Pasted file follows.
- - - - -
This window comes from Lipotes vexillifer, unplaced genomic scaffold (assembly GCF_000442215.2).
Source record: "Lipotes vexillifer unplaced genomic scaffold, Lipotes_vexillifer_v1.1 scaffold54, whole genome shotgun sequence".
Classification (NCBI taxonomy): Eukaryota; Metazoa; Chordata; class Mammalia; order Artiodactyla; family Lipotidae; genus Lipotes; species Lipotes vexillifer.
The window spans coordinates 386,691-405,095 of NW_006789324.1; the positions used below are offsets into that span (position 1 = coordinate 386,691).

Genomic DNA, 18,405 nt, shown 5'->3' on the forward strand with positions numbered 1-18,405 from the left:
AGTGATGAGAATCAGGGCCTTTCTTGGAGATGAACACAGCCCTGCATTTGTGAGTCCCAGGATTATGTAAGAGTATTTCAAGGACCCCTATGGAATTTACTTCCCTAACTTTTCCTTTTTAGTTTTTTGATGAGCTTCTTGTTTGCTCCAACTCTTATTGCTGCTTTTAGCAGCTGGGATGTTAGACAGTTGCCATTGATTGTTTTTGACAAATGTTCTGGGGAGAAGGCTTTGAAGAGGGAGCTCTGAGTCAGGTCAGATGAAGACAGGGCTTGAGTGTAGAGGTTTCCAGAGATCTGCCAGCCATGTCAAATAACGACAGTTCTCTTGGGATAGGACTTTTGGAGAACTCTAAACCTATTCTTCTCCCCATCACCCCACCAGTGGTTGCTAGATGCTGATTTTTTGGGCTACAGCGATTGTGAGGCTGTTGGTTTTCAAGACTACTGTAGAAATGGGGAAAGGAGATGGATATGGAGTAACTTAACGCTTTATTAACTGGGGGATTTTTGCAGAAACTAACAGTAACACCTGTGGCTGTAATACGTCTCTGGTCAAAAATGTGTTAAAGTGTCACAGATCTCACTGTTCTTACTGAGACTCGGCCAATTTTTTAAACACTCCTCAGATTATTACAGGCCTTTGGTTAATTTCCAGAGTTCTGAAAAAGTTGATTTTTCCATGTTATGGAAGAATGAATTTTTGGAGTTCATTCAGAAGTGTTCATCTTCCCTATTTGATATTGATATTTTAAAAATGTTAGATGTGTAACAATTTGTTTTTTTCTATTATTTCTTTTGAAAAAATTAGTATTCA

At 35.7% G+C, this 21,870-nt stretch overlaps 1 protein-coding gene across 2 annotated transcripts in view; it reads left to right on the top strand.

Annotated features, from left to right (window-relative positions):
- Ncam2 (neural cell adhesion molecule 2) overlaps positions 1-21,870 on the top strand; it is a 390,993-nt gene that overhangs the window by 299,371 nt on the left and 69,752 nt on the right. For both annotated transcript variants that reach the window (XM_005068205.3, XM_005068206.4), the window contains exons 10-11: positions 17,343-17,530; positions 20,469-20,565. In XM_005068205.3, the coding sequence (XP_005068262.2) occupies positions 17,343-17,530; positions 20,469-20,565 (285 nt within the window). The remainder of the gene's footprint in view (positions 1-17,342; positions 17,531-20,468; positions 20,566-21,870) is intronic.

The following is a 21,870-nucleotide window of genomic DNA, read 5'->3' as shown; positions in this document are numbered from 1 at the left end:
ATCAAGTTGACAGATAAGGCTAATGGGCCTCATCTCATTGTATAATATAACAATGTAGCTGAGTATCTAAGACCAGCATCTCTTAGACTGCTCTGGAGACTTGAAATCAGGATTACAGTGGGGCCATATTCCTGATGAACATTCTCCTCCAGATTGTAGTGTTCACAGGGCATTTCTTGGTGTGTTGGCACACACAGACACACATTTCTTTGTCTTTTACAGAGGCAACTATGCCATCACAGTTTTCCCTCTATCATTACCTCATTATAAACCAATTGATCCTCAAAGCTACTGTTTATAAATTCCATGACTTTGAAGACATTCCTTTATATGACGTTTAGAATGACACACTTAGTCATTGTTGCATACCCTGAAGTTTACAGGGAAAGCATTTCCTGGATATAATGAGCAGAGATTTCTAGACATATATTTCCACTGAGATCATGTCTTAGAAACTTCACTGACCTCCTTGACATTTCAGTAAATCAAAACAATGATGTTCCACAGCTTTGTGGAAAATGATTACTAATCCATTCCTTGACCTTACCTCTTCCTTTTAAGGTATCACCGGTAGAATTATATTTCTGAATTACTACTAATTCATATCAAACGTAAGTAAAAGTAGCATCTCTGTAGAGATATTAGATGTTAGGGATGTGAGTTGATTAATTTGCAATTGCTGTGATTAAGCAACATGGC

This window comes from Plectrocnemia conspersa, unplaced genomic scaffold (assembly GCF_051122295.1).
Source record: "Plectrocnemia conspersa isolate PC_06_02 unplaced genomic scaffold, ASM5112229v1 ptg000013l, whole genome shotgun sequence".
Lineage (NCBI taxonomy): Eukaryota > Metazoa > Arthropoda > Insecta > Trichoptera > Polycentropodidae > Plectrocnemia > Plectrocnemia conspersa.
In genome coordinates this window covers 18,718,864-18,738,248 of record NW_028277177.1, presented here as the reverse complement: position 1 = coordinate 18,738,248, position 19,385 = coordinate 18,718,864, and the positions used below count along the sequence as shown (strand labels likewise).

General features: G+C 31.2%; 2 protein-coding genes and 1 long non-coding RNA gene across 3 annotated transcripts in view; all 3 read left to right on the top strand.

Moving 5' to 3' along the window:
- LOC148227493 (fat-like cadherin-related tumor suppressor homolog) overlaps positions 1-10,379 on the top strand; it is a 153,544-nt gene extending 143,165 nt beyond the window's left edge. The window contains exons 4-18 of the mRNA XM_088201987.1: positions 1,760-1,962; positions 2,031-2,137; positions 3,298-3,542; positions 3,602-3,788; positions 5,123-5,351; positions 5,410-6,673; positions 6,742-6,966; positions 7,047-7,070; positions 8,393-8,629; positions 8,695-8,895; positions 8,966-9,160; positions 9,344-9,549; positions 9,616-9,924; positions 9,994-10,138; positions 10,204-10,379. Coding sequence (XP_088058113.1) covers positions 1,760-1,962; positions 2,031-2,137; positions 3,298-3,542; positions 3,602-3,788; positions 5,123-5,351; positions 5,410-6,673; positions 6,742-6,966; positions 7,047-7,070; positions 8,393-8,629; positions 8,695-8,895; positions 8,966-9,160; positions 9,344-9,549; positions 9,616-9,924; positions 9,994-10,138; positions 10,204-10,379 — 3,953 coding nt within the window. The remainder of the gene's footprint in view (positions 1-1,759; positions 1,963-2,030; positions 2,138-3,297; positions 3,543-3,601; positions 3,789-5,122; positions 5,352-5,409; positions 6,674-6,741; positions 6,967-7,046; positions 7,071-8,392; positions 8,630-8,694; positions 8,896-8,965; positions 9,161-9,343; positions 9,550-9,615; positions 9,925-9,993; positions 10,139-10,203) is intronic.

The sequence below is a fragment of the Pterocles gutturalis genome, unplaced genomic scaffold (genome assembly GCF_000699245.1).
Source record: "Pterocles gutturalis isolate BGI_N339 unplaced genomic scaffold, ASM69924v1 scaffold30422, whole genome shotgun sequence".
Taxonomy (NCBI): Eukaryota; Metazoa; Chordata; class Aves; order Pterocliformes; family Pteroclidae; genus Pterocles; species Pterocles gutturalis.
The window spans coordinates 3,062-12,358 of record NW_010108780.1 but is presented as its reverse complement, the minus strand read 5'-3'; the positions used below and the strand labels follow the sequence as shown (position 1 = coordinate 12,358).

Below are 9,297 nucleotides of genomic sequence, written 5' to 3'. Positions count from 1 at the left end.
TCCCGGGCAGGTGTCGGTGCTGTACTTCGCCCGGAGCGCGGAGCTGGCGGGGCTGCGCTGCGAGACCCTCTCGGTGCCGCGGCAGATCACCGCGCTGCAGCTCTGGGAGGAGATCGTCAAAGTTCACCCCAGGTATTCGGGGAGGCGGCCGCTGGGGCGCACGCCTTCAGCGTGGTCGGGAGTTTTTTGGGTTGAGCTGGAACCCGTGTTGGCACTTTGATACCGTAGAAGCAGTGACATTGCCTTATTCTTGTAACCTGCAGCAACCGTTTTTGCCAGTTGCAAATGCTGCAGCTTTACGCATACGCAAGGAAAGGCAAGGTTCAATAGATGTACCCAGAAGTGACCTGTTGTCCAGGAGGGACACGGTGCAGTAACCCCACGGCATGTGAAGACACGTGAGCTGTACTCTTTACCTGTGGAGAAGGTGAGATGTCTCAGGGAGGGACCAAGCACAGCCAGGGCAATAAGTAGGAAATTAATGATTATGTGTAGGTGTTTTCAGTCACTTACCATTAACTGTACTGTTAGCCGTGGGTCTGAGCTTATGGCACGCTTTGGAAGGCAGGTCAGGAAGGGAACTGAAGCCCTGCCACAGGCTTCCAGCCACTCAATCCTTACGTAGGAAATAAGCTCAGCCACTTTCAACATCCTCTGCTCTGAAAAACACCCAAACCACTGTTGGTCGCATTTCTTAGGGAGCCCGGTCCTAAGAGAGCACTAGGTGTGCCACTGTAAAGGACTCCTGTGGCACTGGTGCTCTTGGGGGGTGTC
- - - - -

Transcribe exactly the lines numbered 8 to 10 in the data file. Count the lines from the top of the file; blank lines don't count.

Annotated features, from left to right (window-relative positions):
- Ncam2 (neural cell adhesion molecule 2) overlaps positions 1-21,870 on the top strand; it is a 390,993-nt gene that overhangs the window by 299,371 nt on the left and 69,752 nt on the right. For both annotated transcript variants that reach the window (XM_005068205.3, XM_005068206.4), the window contains exons 10-11: positions 17,343-17,530; positions 20,469-20,565. In XM_005068205.3, the coding sequence (XP_005068262.2) occupies positions 17,343-17,530; positions 20,469-20,565 (285 nt within the window). The remainder of the gene's footprint in view (positions 1-17,342; positions 17,531-20,468; positions 20,566-21,870) is intronic.

The following is a 21,870-nucleotide window of genomic DNA, read 5'->3' as shown; positions in this document are numbered from 1 at the left end: